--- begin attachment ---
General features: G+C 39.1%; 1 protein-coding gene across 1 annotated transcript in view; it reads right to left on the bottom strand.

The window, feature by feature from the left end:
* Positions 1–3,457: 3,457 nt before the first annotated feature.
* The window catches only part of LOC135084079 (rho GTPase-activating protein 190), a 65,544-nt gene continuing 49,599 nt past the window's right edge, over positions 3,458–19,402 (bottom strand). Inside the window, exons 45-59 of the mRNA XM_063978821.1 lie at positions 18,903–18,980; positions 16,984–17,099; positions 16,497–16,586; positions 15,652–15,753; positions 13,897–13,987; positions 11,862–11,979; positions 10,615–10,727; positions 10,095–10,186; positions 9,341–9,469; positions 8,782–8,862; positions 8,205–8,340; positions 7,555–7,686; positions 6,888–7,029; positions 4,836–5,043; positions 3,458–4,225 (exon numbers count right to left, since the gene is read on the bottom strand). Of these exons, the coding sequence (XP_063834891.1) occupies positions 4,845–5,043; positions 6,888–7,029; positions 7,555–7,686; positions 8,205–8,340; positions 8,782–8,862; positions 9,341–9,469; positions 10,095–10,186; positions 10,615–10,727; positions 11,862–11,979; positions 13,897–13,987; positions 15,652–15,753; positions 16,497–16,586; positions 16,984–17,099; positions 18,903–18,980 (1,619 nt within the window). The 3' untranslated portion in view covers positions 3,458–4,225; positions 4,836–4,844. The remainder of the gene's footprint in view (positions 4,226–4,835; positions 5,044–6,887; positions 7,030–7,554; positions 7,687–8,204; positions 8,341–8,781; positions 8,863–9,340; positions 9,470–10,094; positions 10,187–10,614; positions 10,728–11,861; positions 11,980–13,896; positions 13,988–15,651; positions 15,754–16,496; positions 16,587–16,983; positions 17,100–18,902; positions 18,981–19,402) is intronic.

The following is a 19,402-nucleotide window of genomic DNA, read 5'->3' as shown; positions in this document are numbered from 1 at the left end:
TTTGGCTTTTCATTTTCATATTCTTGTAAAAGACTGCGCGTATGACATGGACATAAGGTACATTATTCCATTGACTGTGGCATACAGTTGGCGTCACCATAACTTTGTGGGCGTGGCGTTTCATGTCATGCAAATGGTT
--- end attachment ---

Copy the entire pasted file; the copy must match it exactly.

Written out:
General features: G+C 39.1%; 1 protein-coding gene across 1 annotated transcript in view; it reads right to left on the bottom strand.

The window, feature by feature from the left end:
* Positions 1–3,457: 3,457 nt before the first annotated feature.
* The window catches only part of LOC135084079 (rho GTPase-activating protein 190), a 65,544-nt gene continuing 49,599 nt past the window's right edge, over positions 3,458–19,402 (bottom strand). Inside the window, exons 45-59 of the mRNA XM_063978821.1 lie at positions 18,903–18,980; positions 16,984–17,099; positions 16,497–16,586; positions 15,652–15,753; positions 13,897–13,987; positions 11,862–11,979; positions 10,615–10,727; positions 10,095–10,186; positions 9,341–9,469; positions 8,782–8,862; positions 8,205–8,340; positions 7,555–7,686; positions 6,888–7,029; positions 4,836–5,043; positions 3,458–4,225 (exon numbers count right to left, since the gene is read on the bottom strand). Of these exons, the coding sequence (XP_063834891.1) occupies positions 4,845–5,043; positions 6,888–7,029; positions 7,555–7,686; positions 8,205–8,340; positions 8,782–8,862; positions 9,341–9,469; positions 10,095–10,186; positions 10,615–10,727; positions 11,862–11,979; positions 13,897–13,987; positions 15,652–15,753; positions 16,497–16,586; positions 16,984–17,099; positions 18,903–18,980 (1,619 nt within the window). The 3' untranslated portion in view covers positions 3,458–4,225; positions 4,836–4,844. The remainder of the gene's footprint in view (positions 4,226–4,835; positions 5,044–6,887; positions 7,030–7,554; positions 7,687–8,204; positions 8,341–8,781; positions 8,863–9,340; positions 9,470–10,094; positions 10,187–10,614; positions 10,728–11,861; positions 11,980–13,896; positions 13,988–15,651; positions 15,754–16,496; positions 16,587–16,983; positions 17,100–18,902; positions 18,981–19,402) is intronic.

The following is a 19,402-nucleotide window of genomic DNA, read 5'->3' as shown; positions in this document are numbered from 1 at the left end:
TTTGGCTTTTCATTTTCATATTCTTGTAAAAGACTGCGCGTATGACATGGACATAAGGTACATTATTCCATTGACTGTGGCATACAGTTGGCGTCACCATAACTTTGTGGGCGTGGCGTTTCATGTCATGCAAATGGTT